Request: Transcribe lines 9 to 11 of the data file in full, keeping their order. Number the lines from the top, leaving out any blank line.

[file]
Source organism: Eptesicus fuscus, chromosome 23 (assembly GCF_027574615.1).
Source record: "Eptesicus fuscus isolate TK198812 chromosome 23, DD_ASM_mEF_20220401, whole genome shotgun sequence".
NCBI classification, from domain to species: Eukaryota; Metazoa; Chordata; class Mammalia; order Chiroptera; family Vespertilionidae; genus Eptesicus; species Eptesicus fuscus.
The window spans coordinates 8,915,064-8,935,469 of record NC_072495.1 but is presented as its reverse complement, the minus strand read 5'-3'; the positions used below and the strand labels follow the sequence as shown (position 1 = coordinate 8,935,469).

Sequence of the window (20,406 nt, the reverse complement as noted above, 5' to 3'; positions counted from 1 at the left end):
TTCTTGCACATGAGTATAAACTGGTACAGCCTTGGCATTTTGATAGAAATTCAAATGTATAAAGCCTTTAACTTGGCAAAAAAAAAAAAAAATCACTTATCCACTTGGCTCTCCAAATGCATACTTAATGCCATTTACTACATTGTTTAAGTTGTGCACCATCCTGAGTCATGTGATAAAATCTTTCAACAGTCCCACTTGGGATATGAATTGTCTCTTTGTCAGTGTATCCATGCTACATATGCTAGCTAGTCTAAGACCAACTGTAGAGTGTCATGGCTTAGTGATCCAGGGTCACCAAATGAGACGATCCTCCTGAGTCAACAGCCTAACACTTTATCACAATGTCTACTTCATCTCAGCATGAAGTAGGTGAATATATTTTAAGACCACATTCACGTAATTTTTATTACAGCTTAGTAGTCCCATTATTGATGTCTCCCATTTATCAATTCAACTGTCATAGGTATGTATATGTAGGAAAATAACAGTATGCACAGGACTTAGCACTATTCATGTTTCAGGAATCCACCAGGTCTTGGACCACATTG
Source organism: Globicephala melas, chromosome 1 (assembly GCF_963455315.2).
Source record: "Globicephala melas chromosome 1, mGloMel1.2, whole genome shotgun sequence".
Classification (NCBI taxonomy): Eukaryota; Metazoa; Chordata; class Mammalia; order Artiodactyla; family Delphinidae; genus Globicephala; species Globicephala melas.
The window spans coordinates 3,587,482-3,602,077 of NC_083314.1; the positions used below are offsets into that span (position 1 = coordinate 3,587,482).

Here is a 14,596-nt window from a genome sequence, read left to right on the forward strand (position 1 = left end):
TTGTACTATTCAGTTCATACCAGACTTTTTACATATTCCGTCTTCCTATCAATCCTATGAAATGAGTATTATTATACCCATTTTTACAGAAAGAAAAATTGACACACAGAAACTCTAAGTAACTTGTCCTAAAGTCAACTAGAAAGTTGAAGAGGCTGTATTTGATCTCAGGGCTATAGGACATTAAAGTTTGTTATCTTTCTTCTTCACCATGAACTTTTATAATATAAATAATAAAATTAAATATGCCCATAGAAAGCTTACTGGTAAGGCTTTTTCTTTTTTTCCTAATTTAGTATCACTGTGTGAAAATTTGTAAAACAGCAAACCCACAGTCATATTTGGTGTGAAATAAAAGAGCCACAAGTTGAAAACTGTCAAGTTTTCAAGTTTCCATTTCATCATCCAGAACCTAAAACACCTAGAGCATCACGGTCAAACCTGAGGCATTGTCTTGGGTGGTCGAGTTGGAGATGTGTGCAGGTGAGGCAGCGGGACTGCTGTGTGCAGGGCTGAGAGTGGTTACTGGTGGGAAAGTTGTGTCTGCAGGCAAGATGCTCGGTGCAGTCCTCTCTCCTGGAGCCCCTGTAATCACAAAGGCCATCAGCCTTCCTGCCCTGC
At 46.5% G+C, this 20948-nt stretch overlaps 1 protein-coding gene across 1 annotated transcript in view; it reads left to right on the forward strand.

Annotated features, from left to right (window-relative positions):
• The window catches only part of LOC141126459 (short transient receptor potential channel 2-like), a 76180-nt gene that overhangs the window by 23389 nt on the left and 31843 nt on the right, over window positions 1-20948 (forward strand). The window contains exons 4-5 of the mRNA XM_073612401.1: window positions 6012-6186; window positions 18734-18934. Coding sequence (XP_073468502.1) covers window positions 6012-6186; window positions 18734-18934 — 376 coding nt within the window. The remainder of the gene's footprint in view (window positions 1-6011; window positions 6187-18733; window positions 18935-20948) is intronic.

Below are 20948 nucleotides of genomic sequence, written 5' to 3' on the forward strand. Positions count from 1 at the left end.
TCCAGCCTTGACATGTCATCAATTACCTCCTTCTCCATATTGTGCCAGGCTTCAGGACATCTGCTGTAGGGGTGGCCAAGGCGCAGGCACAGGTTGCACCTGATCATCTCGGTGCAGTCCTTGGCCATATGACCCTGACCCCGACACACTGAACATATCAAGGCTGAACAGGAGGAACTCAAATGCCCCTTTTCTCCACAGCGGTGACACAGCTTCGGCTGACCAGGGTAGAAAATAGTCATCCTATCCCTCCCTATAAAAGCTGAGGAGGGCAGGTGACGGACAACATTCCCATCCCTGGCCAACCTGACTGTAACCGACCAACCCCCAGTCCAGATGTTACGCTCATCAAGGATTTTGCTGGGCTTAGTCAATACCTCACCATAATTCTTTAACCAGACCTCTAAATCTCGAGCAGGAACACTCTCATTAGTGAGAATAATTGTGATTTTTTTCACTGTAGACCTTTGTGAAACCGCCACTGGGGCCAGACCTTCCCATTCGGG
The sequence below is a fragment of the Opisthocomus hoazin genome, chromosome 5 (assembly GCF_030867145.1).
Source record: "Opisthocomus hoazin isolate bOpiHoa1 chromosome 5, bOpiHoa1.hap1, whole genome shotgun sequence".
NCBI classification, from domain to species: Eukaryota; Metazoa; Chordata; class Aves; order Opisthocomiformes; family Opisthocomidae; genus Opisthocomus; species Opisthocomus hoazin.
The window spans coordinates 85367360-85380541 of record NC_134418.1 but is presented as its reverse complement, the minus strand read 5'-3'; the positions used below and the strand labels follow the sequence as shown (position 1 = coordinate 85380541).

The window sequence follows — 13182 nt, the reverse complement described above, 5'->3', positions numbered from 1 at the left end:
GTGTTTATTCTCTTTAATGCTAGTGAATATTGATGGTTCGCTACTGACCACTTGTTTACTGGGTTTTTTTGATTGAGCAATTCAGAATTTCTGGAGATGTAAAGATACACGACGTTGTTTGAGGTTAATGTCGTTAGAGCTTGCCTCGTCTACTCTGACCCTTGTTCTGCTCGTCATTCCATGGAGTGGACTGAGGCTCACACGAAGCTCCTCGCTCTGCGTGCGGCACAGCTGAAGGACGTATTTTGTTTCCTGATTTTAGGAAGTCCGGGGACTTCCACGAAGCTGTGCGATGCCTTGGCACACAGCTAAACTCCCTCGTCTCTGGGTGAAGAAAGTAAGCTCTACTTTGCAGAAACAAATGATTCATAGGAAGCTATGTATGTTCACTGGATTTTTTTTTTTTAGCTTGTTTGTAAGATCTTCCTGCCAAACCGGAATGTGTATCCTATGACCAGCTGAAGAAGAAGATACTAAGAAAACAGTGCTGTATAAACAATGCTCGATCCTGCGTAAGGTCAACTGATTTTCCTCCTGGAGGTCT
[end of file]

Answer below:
Classification (NCBI taxonomy): Eukaryota; Metazoa; Chordata; class Mammalia; order Artiodactyla; family Delphinidae; genus Globicephala; species Globicephala melas.
The window spans coordinates 3,587,482-3,602,077 of NC_083314.1; the positions used below are offsets into that span (position 1 = coordinate 3,587,482).

Here is a 14,596-nt window from a genome sequence, read left to right on the forward strand (position 1 = left end):